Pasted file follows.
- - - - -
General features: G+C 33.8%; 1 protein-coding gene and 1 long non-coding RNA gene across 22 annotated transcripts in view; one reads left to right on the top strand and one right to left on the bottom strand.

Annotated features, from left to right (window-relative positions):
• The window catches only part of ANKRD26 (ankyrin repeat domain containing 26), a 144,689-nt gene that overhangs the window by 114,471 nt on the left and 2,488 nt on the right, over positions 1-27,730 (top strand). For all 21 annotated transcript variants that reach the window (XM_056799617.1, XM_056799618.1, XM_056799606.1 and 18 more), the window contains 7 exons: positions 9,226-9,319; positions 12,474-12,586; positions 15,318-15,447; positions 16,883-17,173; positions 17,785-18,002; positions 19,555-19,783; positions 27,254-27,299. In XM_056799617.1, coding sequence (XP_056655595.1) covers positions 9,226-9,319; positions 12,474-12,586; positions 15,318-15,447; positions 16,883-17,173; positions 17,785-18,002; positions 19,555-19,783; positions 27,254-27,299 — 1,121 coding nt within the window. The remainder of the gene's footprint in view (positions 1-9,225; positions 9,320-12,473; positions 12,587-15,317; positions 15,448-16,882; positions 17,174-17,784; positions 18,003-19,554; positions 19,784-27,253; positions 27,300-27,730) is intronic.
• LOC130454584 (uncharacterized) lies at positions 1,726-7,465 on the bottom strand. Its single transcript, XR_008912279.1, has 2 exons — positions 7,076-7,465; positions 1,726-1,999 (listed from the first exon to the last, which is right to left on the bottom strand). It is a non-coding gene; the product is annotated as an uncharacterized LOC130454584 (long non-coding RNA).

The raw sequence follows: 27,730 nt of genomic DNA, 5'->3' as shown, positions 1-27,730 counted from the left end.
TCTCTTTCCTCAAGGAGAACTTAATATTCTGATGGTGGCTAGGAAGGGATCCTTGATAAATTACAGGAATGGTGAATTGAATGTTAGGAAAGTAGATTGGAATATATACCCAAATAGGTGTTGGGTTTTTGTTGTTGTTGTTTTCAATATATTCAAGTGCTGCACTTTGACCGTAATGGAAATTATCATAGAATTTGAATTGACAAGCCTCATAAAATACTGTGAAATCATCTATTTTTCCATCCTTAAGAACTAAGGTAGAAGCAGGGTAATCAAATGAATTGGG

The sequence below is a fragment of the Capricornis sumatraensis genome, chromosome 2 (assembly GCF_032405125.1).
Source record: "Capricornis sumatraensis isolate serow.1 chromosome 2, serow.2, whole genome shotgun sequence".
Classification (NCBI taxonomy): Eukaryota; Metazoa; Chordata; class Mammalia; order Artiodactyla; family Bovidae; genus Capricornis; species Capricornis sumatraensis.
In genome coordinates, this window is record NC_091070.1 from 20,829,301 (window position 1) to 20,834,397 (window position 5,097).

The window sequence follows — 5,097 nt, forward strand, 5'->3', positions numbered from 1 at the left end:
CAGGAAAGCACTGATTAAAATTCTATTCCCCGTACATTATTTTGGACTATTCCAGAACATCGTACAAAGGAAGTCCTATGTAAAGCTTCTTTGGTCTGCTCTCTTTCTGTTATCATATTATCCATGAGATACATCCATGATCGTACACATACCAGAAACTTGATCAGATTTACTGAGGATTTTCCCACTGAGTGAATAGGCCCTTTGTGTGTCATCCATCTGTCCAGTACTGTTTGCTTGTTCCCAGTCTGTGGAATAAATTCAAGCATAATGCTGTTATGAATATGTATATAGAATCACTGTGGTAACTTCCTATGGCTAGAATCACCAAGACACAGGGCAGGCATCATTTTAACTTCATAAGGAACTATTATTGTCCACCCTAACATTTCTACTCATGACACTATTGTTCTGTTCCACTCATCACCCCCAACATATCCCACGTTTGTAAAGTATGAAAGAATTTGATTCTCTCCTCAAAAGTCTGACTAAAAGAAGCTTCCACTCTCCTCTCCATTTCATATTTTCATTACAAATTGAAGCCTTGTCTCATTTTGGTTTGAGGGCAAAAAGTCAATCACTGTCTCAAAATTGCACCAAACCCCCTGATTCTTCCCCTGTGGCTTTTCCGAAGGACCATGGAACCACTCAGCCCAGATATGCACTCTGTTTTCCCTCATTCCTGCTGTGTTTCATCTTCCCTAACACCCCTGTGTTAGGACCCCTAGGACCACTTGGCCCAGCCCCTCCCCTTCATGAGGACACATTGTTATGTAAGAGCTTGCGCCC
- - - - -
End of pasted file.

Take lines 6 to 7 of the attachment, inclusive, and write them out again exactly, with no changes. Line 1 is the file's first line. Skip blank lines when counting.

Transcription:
TCTCTTTCCTCAAGGAGAACTTAATATTCTGATGGTGGCTAGGAAGGGATCCTTGATAAATTACAGGAATGGTGAATTGAATGTTAGGAAAGTAGATTGGAATATATACCCAAATAGGTGTTGGGTTTTTGTTGTTGTTGTTTTCAATATATTCAAGTGCTGCACTTTGACCGTAATGGAAATTATCATAGAATTTGAATTGACAAGCCTCATAAAATACTGTGAAATCATCTATTTTTCCATCCTTAAGAACTAAGGTAGAAGCAGGGTAATCAAATGAATTGGG

The sequence below is a fragment of the Capricornis sumatraensis genome, chromosome 2 (assembly GCF_032405125.1).